Five-month platinum strike finally ends
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Johannesburg - Union members at South African operations of the world’s largest platinum companies today said they accept a pay deal from producers, bringing closer the end of a crippling five-month strike.
“If we sign the offer tomorrow, it means the strike has ended officially and that workers will go to work on Wednesday,” Association of Mineworkers and Construction Union President Joseph Mathunjwa said at a mass rally.
Thousands of Amcu members shouted out their approval for the offer from Anglo American Platinum, Impala Platinum and Lonmin at the Royal Bafokeng stadium in Rustenburg, 120 kilometres northwest of Johannesburg.
“Basic salaries have gone up and even your working over time has improved,” Mathunjwa said.
Workers in the stadium answered “yes” when the union leader asked them three times whether they accepted the companies’ proposal.
The stoppage by at least 70,000 miners cost the companies 23.9 billion rand in revenue and workers 10.6 billion rand in wages since January 23, according to the producers.
The deadlock in the nation that accounts for about 70 percent of platinum mined globally pushed its economy into contraction in the first three months of 2014.
Lonmin extended gains after the union rally outcome, rising 4.9 percent to 260.5 pence at 4:10 p.m. in London.
Platinum declined 0.9 percent to $1,444.03 an ounce.
South Africa’s credit rating was cut on June 13 to one level above junk by Standard & Poor’s, which cited the country’s longest and costliest mining strike as among reasons for the assessment.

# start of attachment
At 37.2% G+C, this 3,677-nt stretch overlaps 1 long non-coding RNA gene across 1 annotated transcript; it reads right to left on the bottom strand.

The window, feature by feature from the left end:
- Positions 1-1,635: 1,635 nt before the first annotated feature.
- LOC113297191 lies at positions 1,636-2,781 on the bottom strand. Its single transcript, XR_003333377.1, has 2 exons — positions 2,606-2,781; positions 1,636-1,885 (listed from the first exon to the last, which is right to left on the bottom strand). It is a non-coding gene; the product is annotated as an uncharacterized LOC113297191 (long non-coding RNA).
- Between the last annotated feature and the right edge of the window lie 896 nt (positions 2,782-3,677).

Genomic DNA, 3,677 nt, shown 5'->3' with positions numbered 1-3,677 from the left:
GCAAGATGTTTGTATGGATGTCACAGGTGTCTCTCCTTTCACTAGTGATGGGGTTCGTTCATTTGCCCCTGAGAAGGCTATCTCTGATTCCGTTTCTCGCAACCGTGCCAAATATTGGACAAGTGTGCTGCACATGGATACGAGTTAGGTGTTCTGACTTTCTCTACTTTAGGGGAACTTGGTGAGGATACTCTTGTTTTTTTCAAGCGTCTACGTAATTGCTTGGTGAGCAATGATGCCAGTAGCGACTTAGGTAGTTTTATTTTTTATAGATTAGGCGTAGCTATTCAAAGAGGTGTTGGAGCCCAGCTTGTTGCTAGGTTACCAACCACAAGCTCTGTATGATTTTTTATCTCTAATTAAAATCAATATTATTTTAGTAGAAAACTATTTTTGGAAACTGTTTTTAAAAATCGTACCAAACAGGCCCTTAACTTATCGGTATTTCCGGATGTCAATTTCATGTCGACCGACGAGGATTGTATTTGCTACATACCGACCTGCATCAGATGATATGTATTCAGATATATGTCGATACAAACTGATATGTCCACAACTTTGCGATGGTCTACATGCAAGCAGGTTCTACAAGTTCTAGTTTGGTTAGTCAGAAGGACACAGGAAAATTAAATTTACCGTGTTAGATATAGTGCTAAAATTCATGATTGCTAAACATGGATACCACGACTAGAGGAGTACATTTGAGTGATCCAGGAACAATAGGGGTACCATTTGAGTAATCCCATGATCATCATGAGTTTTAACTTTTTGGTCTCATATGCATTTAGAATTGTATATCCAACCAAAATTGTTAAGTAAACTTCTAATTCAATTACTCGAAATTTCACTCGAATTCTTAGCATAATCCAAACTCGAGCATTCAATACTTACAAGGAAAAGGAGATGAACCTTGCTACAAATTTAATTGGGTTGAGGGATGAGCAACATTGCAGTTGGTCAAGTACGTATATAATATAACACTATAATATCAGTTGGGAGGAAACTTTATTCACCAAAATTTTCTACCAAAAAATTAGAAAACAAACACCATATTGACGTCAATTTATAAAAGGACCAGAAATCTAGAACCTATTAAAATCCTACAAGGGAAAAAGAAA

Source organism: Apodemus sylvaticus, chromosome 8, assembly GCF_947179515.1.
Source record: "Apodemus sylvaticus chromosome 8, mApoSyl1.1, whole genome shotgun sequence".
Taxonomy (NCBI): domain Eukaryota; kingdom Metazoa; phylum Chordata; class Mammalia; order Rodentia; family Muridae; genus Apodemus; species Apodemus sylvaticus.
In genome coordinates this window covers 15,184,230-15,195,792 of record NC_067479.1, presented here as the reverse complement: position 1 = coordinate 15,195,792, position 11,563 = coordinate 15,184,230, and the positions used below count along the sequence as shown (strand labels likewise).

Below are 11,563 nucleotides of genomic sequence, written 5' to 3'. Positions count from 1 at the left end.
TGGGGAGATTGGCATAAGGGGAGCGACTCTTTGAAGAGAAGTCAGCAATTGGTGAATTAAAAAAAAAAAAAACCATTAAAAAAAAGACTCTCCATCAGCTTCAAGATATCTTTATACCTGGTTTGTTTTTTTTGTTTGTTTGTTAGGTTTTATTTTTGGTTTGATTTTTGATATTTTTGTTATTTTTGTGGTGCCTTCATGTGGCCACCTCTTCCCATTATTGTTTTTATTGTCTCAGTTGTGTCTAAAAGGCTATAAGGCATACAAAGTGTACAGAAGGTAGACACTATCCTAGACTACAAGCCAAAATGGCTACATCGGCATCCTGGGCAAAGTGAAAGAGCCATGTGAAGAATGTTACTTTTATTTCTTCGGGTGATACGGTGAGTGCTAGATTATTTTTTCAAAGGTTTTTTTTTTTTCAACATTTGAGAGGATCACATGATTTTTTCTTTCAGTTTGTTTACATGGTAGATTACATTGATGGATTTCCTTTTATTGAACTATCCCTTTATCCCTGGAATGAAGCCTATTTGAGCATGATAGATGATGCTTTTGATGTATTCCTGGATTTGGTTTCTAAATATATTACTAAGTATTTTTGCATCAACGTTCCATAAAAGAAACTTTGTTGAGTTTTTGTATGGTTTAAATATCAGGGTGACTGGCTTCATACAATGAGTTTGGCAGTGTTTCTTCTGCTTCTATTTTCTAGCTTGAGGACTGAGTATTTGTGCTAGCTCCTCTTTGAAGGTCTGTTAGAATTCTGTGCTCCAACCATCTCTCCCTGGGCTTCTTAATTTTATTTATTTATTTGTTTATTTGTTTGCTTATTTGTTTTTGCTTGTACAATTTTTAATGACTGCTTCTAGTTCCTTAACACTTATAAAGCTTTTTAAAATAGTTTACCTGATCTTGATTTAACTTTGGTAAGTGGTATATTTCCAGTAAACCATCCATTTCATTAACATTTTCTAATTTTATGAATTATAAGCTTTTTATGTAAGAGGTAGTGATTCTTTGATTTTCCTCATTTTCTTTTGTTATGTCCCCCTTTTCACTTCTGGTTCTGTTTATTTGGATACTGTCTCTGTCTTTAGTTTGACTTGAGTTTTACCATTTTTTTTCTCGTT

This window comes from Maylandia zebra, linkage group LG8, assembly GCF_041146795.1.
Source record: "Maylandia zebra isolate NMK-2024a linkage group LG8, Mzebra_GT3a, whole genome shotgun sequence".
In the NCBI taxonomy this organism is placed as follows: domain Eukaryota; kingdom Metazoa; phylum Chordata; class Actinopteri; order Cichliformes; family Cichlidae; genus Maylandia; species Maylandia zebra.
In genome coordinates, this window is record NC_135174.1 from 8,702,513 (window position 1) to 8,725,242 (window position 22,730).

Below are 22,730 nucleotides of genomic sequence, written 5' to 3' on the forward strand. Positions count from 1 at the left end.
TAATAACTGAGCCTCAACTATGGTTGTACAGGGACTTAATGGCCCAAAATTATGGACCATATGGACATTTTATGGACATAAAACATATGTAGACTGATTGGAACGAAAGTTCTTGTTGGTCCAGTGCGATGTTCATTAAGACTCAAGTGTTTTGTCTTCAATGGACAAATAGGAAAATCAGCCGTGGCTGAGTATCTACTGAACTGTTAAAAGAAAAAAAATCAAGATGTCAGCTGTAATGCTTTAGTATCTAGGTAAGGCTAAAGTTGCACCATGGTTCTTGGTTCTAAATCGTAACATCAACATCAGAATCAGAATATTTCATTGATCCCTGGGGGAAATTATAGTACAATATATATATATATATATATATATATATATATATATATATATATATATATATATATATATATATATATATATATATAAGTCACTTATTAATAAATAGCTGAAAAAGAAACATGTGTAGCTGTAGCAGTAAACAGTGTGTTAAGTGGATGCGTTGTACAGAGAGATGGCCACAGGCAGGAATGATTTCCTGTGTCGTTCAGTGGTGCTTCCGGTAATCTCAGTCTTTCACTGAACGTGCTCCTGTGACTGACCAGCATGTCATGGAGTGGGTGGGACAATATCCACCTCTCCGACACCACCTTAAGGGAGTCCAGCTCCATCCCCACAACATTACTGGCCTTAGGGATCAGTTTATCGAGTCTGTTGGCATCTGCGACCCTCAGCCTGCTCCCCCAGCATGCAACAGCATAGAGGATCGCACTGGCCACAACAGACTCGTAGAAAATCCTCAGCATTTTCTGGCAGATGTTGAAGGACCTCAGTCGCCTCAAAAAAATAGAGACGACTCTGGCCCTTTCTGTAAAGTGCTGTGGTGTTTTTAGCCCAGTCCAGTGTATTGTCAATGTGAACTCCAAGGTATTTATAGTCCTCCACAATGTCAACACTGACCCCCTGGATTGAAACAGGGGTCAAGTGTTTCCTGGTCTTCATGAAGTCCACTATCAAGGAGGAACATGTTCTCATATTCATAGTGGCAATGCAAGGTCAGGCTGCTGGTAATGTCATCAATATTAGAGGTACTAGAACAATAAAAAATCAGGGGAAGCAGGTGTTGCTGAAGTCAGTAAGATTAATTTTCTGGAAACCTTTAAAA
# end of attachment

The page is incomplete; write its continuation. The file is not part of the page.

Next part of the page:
The deal includes increases of 8 percent for the lowest-paid workers, or 1,000 rand a month, whichever is higher, Mathunjwa said at the stadium.
The companies agreed to implement the increases over three years, he said. South Africa’s inflation rate was 6.6 percent in May.
Lonmin has agreed to reinstate 236 workers who lost their jobs, Mathunjwa said.
Anglo American Platinum workers will get food parcels and vitamins in their first month back at work, he said.
The Amcu’s original demand was that basic monthly wage of the lowest-paid workers be more than doubled to 12,500 rand.
The union then relaxed the date by which this could be reached.
Some workers will be earning this figure within three years, Mathunjwa said at today’s rally.
Before Mathunjwa spoke, Amcu members marched around the stadium’s track, singing as they went.
A man in the group held up a sign reading “rest in peace NUM,” referring to the National Union of Mineworkers, which the Amcu displaced as the biggest representative of platinum employees.
The miners also held up a coffin painted red and bearing a NUM sticker. - Bloomberg News